Why bother to invest in systems?

The oft-quoted and, I believe, still relevant answer, is  to do things faster and better. Saving time, money & delivering better outcomes for all stakeholders. Can automating everyday business processes within the context of a Customer Relationship Management (CRM) software product help you to do things faster & better?

Yes. But, before you automate anything in the context of CRM, think of the technology within the product.   Those bits of information (the "ones and zeros") do not have the power of rational thought. They cannot reason, or make exceptions. We humans still have a significant role to play - notably identifying the business priorities and how to measure the value you wish to return from automation.

Identifying tasks to automate

Modern CRM software products offer tools to assist in the automation of common tasks.  Some, such as workflow engines, drive users down a set path and provide them with the relevant  data. Examples that spring to mind include stepping through sales qualification (for internal validation) and required data fields (to drive "next steps" for customer service communication).

Beyond these lie a further group of tools that replace the user element of a process. Examples may include updating a field with a value based on data held elsewhere in the system. Another example, and a simple yet powerful experience tool, is the automatic sending of a thank you email following a meeting or similar.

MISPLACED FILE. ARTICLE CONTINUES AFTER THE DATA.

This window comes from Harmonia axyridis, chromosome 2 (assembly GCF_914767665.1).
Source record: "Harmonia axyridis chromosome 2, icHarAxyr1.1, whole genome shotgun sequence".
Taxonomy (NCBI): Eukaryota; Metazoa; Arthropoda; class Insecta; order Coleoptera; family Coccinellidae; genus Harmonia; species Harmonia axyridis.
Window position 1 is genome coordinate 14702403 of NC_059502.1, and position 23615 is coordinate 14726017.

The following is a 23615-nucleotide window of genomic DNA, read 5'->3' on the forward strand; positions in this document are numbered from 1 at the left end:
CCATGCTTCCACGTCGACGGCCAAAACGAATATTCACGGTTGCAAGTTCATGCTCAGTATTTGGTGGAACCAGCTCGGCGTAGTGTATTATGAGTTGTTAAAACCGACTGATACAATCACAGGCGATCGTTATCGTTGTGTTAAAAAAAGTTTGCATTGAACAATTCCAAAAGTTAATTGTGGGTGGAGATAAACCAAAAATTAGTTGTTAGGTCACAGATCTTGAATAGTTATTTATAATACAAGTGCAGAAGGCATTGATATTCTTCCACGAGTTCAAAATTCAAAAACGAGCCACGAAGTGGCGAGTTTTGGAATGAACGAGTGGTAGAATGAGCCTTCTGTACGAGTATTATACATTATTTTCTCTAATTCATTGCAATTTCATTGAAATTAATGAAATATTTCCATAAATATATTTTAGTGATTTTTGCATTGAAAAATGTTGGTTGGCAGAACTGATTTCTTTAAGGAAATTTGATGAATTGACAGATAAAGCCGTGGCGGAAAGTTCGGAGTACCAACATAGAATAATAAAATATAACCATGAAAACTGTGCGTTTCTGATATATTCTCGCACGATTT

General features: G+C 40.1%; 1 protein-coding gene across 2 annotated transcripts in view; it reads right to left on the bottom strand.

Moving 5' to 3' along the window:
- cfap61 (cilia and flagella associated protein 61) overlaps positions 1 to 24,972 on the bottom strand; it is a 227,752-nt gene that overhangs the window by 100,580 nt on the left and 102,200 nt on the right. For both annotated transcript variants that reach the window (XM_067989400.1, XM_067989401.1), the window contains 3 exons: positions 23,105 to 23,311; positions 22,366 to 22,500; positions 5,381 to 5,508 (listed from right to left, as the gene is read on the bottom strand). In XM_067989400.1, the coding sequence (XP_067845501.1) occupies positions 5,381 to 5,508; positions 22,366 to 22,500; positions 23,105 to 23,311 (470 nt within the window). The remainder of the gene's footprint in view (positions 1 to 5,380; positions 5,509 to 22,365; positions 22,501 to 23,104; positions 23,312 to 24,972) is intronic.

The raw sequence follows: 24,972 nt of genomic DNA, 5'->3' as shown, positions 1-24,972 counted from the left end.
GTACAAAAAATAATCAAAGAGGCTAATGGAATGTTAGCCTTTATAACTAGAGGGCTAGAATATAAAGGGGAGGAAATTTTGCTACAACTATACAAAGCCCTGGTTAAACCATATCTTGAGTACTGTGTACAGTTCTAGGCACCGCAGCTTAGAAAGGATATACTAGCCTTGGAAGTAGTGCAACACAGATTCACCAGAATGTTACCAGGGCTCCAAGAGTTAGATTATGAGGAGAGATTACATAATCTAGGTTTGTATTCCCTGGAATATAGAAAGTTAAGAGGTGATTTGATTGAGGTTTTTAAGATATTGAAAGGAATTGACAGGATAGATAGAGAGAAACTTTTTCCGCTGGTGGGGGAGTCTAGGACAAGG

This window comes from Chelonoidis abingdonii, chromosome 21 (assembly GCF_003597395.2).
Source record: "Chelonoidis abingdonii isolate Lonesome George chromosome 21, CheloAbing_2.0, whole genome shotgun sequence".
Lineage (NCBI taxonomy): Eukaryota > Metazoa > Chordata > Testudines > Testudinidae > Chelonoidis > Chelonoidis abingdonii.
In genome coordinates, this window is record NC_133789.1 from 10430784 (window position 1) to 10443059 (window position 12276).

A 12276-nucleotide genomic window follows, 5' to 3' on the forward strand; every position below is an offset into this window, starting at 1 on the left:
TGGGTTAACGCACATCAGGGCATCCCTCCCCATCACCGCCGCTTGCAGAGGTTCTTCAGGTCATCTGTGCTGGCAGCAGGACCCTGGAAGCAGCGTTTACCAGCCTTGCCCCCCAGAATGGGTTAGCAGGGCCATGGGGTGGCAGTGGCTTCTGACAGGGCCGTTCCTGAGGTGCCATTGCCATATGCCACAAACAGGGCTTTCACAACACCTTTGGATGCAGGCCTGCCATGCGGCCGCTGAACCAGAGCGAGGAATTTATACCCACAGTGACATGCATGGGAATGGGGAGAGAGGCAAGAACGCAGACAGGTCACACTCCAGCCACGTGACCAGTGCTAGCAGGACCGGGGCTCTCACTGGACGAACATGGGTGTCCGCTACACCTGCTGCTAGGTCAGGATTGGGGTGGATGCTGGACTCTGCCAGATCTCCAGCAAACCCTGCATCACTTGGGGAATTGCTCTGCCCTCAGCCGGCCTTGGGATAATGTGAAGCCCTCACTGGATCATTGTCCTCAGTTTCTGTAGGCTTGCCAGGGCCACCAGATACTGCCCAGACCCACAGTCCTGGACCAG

Delving deeper into such a range of tools, it is worth taking time to consider what to automate. A pragmatic approach, prior to engaging in any vendor or product research, could be the creation of an "action &  outcome" list.  The purpose of such a list is to identify triggers for processes. You could start, for example, with a single department or one "end-to-end sale" for a product or service. Creating a list highlights the processes inside your business and, when completed, you can work through which business' processes could be made faster or better and by what amount. Based on the importance of each processes to your business plus the value you expect to return, you can work to assign priorities to the process automation. And so begins the formation of a project plan for a CRM implementation.

Reviewing the benefits of automation

Once you have set up some automated tasks within your CRM system, it is important that you regularly monitor their effectiveness. Life doesn't stand still and neither do CRM implementations.  Are these processes still a faster & better” way of doing things? And, importantly, how are they perceived by your clients?  Your once clever email to clients thanking them for a meeting may become tired or worse. So, back in "action &  outcome" list creation stage, adding a further column that sets review dates on all automated processes, helps you to check them and make sure that they are still “fit for purpose”. Viewing that through another lens, that of a project implementation, this step is often part of a "project implementation review" and is good discipline to impose for any project - technology related or otherwise.


Based on an article written by, and with thanks to, Paul Pitman, who brings 20 years of sales & marketing real world experience to the delivery of CRM solutions.